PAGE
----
TERT is a benign condition that consists of spermatozoa-containing cysts that communicate with the tubular system into the epididymis. It can occur in a wide age range, though more commonly seen in older men with a median age of 62 years. It is mostly associated with epididymal abnormalities such as spermatocele, epididymal cysts, or epididymitis resulting in tubular obstruction, the evidence of which is derived from a histological study of 1798 autopsies and 518 surgeries. Obstruction at the level of the epididymis or the efferent ducts may be caused by trauma or inflammation as the result of mechanical compression, though postsurgical changes, hormonal, and congenital malformations have also been suggested.
TERT is characterized by dilated testicular mediastinal tubules on sonography. It appears as multiple small cystic spaces clustered in, or adjacent to, the mediastinum testis. More often bilateral than unilateral, the low-reflective cystic swellings are often only 1–3 mm but occasionally can be larger. While ectasia following compression by testicular tumor is possible, the absence of internal vascularity and the adjacent solid components are strongly suggestive of a nonmalignant lesion.
Distinguishing examinations should be made for other entities that have an appearance similar to that of this benign condition. The first of these is an intratesticular varicocele, which may be ruled out by the lack of vascular flow within the mediastinum testis on ultrasonography. Meanwhile, cystic dysplasia is a congenital lesion more often accompanied by renal or urogenital excretory duct malformations. Papillary adenocarcinoma of the rete testis is a malignancy that can also have a multicystic appearance; however, it is quite rare and can be differentiated according to the patient's age, clinical symptoms, and tumor markers. The presence of nodular areas within the cyst may also be a clue to this rare diagnosis.,
On magnetic resonance imaging (MRI), TERT shows a signal intensity comparable to water, that is, hypointense on T1-weighted images and hyperintense on T2-weighted images. These lesions can be distinguished from neoplastic lesions by their signal homogeneity in intensity and density. In some cases, MRI may successfully identify tubular ectasia where sonography findings seem indeterminate.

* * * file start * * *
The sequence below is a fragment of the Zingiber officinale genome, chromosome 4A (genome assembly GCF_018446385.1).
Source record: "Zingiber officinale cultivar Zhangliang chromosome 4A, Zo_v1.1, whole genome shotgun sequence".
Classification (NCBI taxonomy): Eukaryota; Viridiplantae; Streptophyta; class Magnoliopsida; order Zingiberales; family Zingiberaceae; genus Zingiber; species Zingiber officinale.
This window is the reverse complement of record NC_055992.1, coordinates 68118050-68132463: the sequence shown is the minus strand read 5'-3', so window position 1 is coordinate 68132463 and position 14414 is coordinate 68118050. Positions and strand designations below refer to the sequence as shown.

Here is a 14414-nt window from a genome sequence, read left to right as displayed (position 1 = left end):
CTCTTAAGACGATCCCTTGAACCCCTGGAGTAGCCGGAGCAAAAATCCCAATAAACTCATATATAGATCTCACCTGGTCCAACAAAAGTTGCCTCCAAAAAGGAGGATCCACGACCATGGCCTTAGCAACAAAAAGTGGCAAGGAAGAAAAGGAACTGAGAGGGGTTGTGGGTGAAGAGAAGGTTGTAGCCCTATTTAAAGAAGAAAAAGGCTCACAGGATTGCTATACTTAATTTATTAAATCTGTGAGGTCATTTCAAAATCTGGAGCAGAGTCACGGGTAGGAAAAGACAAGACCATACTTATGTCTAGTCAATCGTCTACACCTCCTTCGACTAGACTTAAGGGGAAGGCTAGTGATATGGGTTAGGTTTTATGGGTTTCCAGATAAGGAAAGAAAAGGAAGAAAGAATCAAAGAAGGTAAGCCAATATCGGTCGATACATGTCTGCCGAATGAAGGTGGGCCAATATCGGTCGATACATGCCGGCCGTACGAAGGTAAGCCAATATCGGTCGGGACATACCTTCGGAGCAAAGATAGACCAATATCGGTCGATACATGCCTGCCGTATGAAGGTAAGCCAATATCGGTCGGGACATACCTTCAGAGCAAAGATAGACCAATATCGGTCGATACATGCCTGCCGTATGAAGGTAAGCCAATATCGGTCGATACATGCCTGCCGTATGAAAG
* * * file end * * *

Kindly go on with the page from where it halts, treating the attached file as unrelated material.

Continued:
In short, given the possibility of TERT, sonography should suffice as the major diagnostic tool, followed by confirmatory MRI to give conclusive findings. Diagnosis of lesions as tubular dilation would render further biopsy or unnecessary orchiectomy.
| Conclusion|| |
TERT is a pathologically benign condition that results from tubular obstruction. Lesions localized to the mediastinum testis, copresence of epididymal abnormalities, and higher patient age are all indicative of TERT rather than neoplasm. Differential diagnosis can be made by sonography and additional confirmative MRI if needed. Awareness of this condition and correct diagnosis are important to avoid unnecessary surgical intervention and invasive diagnostic procedures.
Declaration of patient consent
The authors certify that they have obtained all appropriate patient consent forms. In the form the patient has given his consent for his images and other clinical information to be reported in the journal. The patient understands that his name and initials will not be published and due efforts will be made to conceal their identity, but anonymity cannot be guaranteed.
Financial support and sponsorship
Conflicts of interest
There are no conflicts of interest.